Natural England scraps general licence to kill ‘pest’ birds after launch of legal challenge
Wed 24 Apr 2019 12.05 BSTLast modified on Thu 25 Apr 2019 01.00 BST
“Pest” bird species such as crows, woodpigeons and jays can no longer be freely killed in England after the government’s conservation watchdog revoked the licence permitting it.
The move by Natural England came after a challenge to the legality of the “general licence” by a new environmental group, Wild Justice, created by conservationists Mark Avery, Ruth Tingay and Chris Packham.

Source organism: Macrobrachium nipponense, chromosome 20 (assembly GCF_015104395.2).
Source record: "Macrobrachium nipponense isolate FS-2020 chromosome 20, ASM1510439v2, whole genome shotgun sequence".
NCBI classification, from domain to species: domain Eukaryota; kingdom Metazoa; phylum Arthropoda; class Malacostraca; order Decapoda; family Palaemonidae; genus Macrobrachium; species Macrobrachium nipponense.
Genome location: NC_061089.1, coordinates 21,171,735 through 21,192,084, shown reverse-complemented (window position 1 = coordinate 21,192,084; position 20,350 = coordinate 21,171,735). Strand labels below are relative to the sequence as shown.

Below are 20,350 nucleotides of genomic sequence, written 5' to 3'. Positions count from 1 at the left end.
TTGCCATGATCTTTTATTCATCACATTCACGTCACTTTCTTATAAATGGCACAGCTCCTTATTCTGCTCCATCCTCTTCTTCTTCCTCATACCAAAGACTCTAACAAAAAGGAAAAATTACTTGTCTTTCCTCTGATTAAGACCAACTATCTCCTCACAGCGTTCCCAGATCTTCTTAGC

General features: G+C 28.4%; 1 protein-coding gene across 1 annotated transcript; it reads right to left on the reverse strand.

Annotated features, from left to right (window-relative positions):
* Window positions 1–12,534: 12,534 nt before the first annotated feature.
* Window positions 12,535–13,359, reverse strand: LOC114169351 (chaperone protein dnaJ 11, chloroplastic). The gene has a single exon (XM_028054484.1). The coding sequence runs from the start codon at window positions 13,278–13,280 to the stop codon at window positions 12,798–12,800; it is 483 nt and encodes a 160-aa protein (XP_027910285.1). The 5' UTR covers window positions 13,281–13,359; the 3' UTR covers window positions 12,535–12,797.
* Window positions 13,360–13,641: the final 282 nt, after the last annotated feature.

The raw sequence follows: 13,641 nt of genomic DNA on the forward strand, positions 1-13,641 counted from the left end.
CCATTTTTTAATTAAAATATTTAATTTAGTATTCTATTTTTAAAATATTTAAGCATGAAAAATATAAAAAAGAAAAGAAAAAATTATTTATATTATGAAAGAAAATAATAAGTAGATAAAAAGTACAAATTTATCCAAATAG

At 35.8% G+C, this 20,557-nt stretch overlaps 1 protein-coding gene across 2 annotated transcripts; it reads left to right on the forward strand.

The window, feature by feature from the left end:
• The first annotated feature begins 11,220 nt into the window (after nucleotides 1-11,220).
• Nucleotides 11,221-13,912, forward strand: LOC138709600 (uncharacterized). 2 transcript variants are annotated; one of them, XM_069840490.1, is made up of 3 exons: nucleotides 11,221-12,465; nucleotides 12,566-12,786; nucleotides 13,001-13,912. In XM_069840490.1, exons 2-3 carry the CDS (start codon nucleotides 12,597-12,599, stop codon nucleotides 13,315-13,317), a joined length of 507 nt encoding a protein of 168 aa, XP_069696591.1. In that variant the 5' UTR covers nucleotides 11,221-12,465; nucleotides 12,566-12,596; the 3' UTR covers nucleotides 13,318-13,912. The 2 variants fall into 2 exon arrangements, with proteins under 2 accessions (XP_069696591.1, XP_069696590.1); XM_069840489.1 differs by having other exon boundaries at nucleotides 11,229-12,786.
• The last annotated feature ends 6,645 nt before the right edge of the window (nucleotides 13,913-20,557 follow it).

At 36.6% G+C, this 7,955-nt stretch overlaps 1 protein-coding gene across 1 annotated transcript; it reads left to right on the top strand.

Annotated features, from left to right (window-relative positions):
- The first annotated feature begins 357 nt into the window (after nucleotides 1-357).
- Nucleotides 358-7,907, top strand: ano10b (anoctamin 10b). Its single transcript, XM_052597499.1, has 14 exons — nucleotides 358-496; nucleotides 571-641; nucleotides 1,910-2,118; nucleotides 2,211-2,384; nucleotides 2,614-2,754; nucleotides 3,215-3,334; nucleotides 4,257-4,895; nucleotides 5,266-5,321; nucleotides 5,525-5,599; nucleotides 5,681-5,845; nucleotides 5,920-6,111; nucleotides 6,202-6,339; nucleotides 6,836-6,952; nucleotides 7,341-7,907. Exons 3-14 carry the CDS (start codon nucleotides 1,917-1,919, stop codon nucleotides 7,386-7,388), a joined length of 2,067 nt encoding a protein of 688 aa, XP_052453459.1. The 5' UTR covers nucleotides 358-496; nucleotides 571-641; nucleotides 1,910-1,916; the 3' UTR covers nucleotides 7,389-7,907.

Natural England now plans to introduce a legal system of licences to allow 16 species of birds, including rooks, magpies, Canada geese and non-native parakeets, to be controlled. In the meantime, anyone wanting to control these species must apply for an individual licence, as they are required to if seeking to kill other more protected bird species.
Wildlife campaigners have greeted the decision, which came on Tony Juniper’s first day as the new chair, with delight, but many farmers – and some conservationists – were dismayed.